On the eve of the financial crisis, a series of Delaware court decisions resulted in a radical change in law: creditors would no longer have the kind of common law protections from opportunism that helped protect their bargains for the better part of two centuries. In this Article, we argue that Delaware’s shift materially altered […]

Revisiting and Confronting the Federal Judiciary Capacity “Crisis”: Charting a Path for Federal Judiciary Reform

The modern federal judiciary was established well over a century ago by the Judiciary Act of 1891. Over the next seventy years, the structure and core functioning of the judiciary largely remained unchanged apart from gradual increases in judicial slots. By the mid-1960s, jurists, scholars, practitioners, and policy-makers had voiced grave concerns about the capacity […]

Foreword: BJI/CLR Symposium on Charting a Path for Federal Judiciary Reform

A principal mission of the Berkeley Judicial Institute (BJI), which I am privileged to serve as Executive Director, is to “fill a long-standing need to establish an effective bridge between the legal academy and the judiciary.” This mission statement reflects a common perception among both legal scholars and judges that the two institutions often talk […]

The Current Challenge of Federal Court Reform

Keynoter? What a daunting assignment before this gathering! I’m reminded of President John F. Kennedy’s remark at a dinner honoring Nobel Prize winners: “This is the most extraordinary collection of talent . . . that has ever been gathered together at the White House, with the possible exception of when Thomas Jefferson dined alone.”[1] As I survey this […]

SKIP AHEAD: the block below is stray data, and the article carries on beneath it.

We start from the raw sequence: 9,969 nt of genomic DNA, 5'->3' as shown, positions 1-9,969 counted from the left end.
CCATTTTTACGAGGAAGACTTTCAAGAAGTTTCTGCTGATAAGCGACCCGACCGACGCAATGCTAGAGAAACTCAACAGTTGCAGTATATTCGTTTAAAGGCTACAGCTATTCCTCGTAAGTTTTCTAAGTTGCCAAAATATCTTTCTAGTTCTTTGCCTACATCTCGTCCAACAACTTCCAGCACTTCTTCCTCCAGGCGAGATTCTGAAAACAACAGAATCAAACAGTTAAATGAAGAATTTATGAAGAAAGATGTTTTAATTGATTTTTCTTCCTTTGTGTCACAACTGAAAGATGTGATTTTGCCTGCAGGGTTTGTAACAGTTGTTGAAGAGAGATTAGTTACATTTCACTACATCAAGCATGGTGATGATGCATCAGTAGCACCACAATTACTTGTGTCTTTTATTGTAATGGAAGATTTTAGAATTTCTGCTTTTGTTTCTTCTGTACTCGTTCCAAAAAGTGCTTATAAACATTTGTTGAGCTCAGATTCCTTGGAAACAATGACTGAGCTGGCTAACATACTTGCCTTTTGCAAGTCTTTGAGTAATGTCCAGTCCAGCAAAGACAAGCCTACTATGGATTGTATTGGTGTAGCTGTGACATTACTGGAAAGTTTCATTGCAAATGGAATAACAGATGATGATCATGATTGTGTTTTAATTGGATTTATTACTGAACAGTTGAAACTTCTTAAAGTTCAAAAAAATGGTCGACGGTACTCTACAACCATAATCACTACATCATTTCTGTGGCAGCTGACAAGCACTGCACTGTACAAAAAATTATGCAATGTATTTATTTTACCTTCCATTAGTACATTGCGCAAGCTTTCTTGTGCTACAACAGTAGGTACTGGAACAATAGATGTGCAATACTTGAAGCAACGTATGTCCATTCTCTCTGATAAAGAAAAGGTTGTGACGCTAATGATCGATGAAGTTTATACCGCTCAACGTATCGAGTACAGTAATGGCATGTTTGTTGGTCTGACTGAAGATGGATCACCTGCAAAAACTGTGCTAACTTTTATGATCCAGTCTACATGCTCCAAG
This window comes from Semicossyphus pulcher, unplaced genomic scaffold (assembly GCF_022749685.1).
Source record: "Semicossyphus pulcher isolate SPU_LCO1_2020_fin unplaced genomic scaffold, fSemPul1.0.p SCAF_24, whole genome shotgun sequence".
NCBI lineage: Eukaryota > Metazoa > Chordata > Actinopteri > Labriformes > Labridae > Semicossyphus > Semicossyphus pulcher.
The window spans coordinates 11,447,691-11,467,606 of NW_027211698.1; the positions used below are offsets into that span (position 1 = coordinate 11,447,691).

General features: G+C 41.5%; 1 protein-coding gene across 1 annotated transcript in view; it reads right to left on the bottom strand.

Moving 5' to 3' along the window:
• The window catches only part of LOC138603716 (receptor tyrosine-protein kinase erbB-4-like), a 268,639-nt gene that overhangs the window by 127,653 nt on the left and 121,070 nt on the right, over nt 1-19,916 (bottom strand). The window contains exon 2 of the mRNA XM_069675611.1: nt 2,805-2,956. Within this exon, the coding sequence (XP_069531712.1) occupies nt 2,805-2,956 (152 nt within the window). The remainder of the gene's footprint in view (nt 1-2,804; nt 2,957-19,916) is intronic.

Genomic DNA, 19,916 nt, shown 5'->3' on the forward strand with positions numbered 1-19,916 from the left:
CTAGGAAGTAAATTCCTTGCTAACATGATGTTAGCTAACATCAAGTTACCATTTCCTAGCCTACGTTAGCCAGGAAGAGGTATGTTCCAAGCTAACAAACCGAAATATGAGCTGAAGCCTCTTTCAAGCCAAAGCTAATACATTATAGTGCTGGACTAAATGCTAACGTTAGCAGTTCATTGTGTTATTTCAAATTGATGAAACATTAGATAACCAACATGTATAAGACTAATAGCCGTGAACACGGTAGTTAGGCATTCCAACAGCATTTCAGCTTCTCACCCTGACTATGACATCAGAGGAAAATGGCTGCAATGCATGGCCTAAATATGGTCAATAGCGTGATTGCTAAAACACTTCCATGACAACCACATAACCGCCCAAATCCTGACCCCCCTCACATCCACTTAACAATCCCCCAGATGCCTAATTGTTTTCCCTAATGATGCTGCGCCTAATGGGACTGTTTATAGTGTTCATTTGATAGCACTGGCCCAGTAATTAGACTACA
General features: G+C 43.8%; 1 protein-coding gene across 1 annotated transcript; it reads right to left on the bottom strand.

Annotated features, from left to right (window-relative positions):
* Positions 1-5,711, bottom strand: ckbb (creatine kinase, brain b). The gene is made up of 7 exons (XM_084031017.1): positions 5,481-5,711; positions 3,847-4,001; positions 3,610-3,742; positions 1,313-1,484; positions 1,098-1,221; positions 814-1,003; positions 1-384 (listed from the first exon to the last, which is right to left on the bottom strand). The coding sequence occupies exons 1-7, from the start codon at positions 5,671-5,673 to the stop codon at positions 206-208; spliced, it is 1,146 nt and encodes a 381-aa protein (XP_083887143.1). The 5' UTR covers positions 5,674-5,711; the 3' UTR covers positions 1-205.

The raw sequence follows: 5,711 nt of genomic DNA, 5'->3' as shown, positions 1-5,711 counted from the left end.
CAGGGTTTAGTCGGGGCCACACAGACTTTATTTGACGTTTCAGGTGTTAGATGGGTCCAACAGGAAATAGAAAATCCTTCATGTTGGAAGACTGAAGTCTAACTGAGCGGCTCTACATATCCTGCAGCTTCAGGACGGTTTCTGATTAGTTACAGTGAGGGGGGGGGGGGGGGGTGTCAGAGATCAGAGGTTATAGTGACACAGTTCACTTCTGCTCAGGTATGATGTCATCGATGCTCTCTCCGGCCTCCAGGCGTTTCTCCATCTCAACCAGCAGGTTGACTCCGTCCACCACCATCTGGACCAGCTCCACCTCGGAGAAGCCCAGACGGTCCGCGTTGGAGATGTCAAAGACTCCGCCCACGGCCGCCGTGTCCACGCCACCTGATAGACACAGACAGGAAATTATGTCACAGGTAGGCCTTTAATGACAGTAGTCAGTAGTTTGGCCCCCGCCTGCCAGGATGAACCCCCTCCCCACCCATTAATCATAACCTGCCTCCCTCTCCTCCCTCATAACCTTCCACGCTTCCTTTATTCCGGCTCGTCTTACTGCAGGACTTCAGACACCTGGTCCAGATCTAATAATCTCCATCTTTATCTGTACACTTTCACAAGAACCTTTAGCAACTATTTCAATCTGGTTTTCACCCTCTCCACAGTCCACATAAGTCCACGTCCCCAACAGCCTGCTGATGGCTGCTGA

Interbranch Information Sharing: Examining the Statutory Opinion Transmission Project

In 2007, the Administrative Office of the U.S. Courts revitalized a little-known program to “foster communication” between the judicial and legislative branches, enabling federal appellate judges to send to Congress, without further comment, opinions “that describe possible technical problems in statutes.” In our view, such a program is sensible: The Judiciary is uniquely situated to […]

Regulating Implicit Bias in the Federal Criminal Process

Like other supervisory lawyers, federal judges have twin responsibilities. They must comport with ethical and professional rules that govern their own behavior while simultaneously monitoring other attorneys to ensure they are not violating similarly controlling rules. The judicial robe, however, adds an extra dimension of responsibility in the trial oversight process. Specifically, as our understanding […]

California County Oversight of Use Policies For Surveillance Technology

California Senate Bill 1186 (SB 1186), proposed in 2018, would have implemented surveillance transparency, accountability, and oversight measures over the California Highway Patrol, the California Department of Justice, and every California police department, sheriff’s office, district attorney’s office, and school district and state university public safety department. Had it been enacted, SB 1186 would have […]